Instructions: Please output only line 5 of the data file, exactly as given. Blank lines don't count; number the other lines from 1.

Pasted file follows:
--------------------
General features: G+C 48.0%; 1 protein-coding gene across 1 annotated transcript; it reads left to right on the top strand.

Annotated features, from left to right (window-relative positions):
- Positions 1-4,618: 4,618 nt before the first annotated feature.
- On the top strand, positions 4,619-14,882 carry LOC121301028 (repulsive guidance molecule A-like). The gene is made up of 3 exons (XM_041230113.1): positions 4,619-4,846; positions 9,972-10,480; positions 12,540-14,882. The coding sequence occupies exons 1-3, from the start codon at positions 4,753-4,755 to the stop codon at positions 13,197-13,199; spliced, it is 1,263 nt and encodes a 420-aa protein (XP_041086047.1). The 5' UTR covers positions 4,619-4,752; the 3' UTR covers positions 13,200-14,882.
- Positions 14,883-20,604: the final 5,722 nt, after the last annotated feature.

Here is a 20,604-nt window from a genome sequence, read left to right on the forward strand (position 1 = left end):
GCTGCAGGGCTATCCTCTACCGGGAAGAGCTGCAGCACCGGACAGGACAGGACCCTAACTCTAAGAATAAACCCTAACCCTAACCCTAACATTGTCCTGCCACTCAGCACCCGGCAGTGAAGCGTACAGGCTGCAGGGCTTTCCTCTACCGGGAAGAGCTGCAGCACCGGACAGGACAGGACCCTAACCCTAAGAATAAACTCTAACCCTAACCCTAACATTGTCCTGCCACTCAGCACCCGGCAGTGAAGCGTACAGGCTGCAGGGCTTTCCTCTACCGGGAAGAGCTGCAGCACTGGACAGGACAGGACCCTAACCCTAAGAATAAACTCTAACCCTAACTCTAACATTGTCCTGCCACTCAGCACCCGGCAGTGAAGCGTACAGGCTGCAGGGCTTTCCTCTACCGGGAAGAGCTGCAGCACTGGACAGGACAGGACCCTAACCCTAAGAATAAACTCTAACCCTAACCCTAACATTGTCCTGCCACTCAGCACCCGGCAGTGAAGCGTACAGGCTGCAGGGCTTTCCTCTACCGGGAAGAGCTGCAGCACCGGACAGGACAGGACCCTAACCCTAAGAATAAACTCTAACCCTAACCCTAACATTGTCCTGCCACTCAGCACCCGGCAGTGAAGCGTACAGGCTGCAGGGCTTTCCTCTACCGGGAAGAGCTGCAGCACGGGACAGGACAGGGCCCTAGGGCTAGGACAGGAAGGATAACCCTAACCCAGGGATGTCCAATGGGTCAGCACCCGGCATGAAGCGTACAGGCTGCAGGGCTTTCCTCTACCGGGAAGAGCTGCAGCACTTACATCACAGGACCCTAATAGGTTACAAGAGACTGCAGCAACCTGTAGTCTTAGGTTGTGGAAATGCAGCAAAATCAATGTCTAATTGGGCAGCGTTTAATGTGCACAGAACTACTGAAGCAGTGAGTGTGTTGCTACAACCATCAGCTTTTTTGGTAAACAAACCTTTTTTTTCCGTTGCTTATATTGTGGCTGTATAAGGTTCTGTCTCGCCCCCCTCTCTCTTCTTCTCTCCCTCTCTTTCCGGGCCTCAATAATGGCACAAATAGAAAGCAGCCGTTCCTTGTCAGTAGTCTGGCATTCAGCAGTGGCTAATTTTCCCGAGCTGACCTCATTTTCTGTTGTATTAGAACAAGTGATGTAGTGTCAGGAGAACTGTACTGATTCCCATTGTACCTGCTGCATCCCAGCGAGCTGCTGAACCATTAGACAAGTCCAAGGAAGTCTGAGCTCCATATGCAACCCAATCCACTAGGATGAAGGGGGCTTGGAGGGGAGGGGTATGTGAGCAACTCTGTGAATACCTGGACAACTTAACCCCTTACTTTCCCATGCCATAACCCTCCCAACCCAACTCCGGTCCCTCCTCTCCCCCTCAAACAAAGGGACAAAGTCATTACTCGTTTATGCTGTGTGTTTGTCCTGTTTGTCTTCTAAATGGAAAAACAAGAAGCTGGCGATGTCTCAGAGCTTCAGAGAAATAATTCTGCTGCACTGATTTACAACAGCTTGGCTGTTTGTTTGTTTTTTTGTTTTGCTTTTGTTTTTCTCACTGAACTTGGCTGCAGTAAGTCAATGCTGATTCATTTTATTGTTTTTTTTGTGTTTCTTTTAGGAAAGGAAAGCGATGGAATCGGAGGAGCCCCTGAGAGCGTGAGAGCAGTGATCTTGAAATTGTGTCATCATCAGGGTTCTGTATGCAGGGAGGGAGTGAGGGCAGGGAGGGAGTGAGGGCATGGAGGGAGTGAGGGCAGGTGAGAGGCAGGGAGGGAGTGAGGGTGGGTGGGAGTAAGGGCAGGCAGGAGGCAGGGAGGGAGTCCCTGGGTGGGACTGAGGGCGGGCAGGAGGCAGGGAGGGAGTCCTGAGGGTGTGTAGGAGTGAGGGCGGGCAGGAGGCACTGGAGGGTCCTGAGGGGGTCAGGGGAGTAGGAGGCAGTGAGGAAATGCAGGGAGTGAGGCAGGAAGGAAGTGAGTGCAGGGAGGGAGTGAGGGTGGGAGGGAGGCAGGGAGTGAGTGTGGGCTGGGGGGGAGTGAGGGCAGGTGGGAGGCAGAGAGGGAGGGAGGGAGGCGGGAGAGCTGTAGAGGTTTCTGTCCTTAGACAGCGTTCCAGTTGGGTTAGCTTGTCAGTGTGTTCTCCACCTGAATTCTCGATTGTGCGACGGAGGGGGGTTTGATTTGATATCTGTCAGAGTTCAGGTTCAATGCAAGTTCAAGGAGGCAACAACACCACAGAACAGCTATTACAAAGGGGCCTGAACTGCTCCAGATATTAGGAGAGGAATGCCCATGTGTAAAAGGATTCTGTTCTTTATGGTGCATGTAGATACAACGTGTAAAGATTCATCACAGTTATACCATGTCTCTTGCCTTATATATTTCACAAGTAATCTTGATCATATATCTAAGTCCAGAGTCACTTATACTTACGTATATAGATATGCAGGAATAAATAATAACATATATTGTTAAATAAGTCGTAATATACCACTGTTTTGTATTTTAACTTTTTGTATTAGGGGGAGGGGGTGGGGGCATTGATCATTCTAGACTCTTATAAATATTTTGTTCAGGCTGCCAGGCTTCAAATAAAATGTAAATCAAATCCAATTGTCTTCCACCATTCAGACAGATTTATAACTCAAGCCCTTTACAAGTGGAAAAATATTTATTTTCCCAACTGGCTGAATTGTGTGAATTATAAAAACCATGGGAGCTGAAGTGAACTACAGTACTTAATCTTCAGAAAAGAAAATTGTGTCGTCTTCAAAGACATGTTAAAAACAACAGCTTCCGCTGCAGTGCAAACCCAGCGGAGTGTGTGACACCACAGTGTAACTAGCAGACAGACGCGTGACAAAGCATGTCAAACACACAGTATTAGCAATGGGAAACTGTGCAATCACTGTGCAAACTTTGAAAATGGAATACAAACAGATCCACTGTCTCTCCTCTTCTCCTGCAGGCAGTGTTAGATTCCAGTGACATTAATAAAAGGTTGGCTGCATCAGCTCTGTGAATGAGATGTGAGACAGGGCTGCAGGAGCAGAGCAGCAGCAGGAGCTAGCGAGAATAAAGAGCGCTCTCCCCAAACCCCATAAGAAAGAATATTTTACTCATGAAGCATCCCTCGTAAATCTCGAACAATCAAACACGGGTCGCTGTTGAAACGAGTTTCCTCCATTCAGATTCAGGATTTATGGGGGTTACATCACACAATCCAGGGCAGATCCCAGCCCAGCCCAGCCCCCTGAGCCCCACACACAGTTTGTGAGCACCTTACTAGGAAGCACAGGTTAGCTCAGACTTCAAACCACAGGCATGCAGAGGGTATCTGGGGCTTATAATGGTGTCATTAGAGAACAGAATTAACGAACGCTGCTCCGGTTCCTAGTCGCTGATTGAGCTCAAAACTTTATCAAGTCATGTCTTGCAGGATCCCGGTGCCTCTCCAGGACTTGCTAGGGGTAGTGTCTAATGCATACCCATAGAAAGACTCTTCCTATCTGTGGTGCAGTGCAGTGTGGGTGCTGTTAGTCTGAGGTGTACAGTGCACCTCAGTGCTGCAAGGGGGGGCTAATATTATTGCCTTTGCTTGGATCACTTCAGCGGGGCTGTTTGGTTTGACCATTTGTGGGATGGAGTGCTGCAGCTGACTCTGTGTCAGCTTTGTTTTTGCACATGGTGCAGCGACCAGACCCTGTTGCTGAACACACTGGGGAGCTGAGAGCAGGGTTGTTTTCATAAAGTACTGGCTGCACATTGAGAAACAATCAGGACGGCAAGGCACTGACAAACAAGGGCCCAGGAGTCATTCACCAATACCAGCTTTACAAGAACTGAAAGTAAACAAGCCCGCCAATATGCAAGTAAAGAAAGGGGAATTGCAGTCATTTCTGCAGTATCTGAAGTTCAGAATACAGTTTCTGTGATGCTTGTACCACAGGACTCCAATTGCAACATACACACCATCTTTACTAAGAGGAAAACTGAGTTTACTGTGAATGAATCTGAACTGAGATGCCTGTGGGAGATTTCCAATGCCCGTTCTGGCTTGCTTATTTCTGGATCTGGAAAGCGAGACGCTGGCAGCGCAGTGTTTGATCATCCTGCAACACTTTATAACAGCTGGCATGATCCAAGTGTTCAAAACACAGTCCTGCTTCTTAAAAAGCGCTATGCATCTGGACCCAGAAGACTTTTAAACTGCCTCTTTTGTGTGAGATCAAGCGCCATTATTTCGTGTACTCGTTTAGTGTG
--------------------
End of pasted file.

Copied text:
- Positions 14,883-20,604: the final 5,722 nt, after the last annotated feature.